Last November Jack, who is now the CEO of Baggy Trousers UK, also collaborated on a video project to raise awareness around the issue of testicular cancer and make men more confident to get checked.

“We had a story of a guy who found a lump and went to the doctor’s, he found it early enough to just require surgery then surveillance.”

 

 

‘Ultimately, I didn’t want to die’

Ben Bowers, 38, is a survivor of testicular cancer. It hit him twice within three and a half years, and was forced to have both testicles removed. He has a daughter and he’s made it his life mission to help men with resources he wished he had at the time of his first diagnosis.

“I was first diagnosed in August 2006, I was 25 years old. Then I had a recurrence three and a half years later and was diagnosed in May 2010 with my second.

“The first time around, I had acute pain in my testicles. So I went home and I found a lump. I wasn’t aware of testicular cancer, so I went on the internet to see what it could have been, and it at the end of the list of possible illnesses, there was cancer.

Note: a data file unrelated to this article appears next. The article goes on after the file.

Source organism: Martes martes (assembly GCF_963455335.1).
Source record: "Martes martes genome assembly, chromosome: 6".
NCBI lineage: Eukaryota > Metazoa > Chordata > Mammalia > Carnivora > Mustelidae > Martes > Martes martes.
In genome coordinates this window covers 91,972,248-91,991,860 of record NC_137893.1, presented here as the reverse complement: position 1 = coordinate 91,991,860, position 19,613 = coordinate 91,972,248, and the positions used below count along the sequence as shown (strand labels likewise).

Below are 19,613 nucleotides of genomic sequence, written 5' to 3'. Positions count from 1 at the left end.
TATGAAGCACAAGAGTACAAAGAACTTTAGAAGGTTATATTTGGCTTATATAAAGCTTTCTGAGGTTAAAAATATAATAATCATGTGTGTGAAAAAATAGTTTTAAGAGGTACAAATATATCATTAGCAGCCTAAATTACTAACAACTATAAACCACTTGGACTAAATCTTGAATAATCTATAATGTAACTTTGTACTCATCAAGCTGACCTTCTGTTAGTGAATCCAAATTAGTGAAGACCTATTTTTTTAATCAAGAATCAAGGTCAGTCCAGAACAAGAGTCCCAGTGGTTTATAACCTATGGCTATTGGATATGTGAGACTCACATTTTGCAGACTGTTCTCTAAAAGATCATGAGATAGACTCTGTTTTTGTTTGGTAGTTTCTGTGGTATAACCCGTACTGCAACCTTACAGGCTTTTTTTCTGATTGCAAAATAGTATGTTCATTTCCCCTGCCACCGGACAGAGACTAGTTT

“I was scared and I wanted to disregard cancer as an option I went to the doctor’s and after getting n ultrasound at the hospital, I was diagnosed with testicular cancer. Within two weeks I had my testicle removed and didn’t require any further treatment.

“But three and a half year after I found another lump on the remaining testicle. I went immediately for a test cause I was still under oncology care. The test wasn’t conclusive whether it was cancer or not. And at that time, my partner and I were trying to get pregnant naturally, which we couldn’t if they removed my testicle. Very miraculously my we conceived within two months.